Wednesday, October 20, 2010

Granada Photo Essay

Granada looks a bit like Antigua would if the Consejo didn't exist, or was that much more pelaverguista in its manner of protecting the place.*

Often referred to as Nicaragua's 'colonial gem', much of the significant architecture dates from the immediately post-colonial period when Granada was vying with Leon for supremacy in this land. (Managua, midway between the two, ended up as the compromise option.)

In spite of the volcano looming ominously over one flank of the city, there's a Neo-Classical order to the Parque Central and its environs which will remind some visitors of Xela as much as Antigua.

Meanwhile, the early twentieth-century cathedral had me thinking of Brazil and its neighbour in size and status, the mold-spattered La Merced, has an Italianate feel to it.

Beyond the core things get a little crumblier, many houses topped by tejas that haven't been changed in many a season. Overall the weather is more tropical than we are used to here, and I suspect the more steeply angled rooves and the use of cane in the patio terracing reflects the feverishness of the climate.

It was in La Merced that the American filibuster William Walker had himself inaugurated as President of Nicaragua in July 1856. After a year of 'Americanisation' (via fiscal 'reform', the reintroduction of slavery, and the imposition of English as the official language) Walker was driven from the city by a combined Guatemalan and Salvadoranean force, but not before burning the place to the ground. He was thus the human equivalent of Antigua's great quake, freezing the city's development at a certain moment in time.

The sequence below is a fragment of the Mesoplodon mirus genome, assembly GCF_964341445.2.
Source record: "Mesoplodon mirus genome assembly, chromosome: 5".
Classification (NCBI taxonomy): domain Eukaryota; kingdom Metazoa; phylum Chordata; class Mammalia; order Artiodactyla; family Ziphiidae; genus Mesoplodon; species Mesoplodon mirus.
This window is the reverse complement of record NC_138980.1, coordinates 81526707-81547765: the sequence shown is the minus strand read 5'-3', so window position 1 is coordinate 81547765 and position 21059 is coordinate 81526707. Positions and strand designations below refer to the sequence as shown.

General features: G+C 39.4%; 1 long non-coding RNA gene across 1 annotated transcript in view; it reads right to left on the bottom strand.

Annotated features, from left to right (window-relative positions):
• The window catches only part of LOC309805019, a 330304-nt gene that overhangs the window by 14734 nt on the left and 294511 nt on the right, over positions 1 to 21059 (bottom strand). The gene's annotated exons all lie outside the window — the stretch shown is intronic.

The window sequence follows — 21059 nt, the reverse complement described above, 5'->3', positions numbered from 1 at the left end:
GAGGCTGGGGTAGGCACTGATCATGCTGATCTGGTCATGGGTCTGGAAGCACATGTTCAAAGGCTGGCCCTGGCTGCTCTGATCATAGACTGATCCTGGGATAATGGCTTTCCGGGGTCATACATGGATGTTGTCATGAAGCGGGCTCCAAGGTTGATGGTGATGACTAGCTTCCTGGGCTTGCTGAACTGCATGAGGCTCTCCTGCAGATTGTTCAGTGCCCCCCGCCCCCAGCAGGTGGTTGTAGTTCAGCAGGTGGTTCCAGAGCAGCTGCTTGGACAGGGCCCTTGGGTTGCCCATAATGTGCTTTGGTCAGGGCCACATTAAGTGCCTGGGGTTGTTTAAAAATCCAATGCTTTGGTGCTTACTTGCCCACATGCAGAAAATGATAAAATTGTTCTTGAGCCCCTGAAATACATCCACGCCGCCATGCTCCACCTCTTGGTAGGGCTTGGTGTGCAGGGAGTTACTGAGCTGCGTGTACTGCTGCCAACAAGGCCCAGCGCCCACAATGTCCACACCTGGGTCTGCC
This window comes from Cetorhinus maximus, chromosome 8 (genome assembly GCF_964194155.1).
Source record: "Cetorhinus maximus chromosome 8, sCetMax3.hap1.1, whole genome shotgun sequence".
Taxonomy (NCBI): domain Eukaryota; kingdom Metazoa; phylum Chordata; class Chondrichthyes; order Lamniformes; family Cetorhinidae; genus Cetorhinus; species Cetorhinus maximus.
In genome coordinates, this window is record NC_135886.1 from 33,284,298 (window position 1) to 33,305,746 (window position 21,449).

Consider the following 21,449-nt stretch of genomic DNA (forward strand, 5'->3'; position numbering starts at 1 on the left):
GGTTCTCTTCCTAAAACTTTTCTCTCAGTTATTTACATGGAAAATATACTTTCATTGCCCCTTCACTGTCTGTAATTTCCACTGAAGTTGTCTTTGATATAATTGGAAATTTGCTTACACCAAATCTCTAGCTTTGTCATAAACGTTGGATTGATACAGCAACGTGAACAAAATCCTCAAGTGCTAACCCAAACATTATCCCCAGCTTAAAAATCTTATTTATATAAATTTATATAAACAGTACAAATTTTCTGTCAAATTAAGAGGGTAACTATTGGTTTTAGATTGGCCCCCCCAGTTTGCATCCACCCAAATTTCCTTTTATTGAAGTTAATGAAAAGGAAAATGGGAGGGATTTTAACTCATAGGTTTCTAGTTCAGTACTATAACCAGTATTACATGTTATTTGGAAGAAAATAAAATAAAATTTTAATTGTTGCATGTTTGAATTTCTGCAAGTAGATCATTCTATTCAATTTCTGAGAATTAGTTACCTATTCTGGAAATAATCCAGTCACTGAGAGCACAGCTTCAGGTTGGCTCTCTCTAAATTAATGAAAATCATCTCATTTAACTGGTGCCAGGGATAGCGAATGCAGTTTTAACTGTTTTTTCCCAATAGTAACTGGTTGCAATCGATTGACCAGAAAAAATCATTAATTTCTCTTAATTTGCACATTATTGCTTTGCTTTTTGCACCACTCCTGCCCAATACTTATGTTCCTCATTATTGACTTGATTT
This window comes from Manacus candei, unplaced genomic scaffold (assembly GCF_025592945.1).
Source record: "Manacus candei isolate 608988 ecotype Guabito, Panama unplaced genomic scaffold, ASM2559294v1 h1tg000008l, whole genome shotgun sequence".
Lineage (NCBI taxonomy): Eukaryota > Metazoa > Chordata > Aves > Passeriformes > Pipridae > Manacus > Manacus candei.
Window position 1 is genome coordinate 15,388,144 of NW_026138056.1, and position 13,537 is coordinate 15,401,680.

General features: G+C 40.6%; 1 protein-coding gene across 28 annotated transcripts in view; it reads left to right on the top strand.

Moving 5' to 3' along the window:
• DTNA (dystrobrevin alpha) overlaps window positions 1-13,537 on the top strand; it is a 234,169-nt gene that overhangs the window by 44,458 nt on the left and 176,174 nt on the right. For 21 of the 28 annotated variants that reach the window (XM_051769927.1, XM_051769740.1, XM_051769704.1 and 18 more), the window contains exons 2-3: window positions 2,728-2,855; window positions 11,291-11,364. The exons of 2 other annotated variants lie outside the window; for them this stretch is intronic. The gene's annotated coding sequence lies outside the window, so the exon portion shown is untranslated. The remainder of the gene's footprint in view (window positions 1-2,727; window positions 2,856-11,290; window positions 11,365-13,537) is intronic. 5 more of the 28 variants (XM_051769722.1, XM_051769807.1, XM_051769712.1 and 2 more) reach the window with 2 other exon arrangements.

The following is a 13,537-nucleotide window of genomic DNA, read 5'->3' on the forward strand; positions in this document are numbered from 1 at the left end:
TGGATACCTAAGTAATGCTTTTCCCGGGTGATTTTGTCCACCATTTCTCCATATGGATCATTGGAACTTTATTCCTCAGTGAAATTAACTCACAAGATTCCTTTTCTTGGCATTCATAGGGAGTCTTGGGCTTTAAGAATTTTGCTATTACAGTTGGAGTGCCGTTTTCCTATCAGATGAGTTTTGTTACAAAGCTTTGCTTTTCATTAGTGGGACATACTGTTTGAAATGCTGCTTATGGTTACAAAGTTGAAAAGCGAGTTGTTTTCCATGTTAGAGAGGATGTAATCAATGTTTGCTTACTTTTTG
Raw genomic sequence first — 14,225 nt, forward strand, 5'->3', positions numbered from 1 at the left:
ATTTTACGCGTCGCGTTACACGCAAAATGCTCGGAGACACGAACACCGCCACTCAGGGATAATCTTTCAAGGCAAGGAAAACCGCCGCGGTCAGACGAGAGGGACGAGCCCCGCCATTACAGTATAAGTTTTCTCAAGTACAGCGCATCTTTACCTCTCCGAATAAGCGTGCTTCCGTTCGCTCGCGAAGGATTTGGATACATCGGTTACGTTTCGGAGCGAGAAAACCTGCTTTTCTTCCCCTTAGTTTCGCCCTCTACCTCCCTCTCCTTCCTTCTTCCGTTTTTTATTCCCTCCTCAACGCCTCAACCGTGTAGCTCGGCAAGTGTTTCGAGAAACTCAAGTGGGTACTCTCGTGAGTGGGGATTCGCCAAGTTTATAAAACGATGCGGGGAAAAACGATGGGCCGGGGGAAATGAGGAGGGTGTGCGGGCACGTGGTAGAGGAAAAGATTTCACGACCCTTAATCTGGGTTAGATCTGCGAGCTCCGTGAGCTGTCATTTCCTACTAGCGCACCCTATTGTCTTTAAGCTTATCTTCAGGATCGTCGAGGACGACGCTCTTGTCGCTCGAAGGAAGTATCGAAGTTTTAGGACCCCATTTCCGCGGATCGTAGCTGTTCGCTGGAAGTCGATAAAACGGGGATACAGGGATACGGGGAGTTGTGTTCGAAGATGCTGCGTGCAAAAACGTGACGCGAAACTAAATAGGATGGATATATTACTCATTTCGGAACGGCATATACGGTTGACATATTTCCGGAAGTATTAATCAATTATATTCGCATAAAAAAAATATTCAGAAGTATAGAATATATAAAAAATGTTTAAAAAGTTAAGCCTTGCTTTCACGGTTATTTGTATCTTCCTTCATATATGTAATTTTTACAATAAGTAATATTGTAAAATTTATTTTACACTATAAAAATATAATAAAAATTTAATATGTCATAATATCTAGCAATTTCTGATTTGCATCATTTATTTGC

Sometimes referred to as 'The Great Sultan', this particular Granada — set just back from the northwestern shore of Lake Nicaragua — was named after the Andalucian hometown of its founder, Francisco Hernández de Córdoba, (Not the failed Conquistador of the Yucatán.) I spotted several attempts around town to echo the mesmirising architecture of the Alhambra and its gardens, specifically the wooden arches within the Hotel Darío (named after Nicaragua's most venerated poet) and the long fountain trough in a gallery opposite.

*Hence the garishly-painted shop fronts and the carefree juxtaposition of native Spanish and later Neo-Classical motifs.

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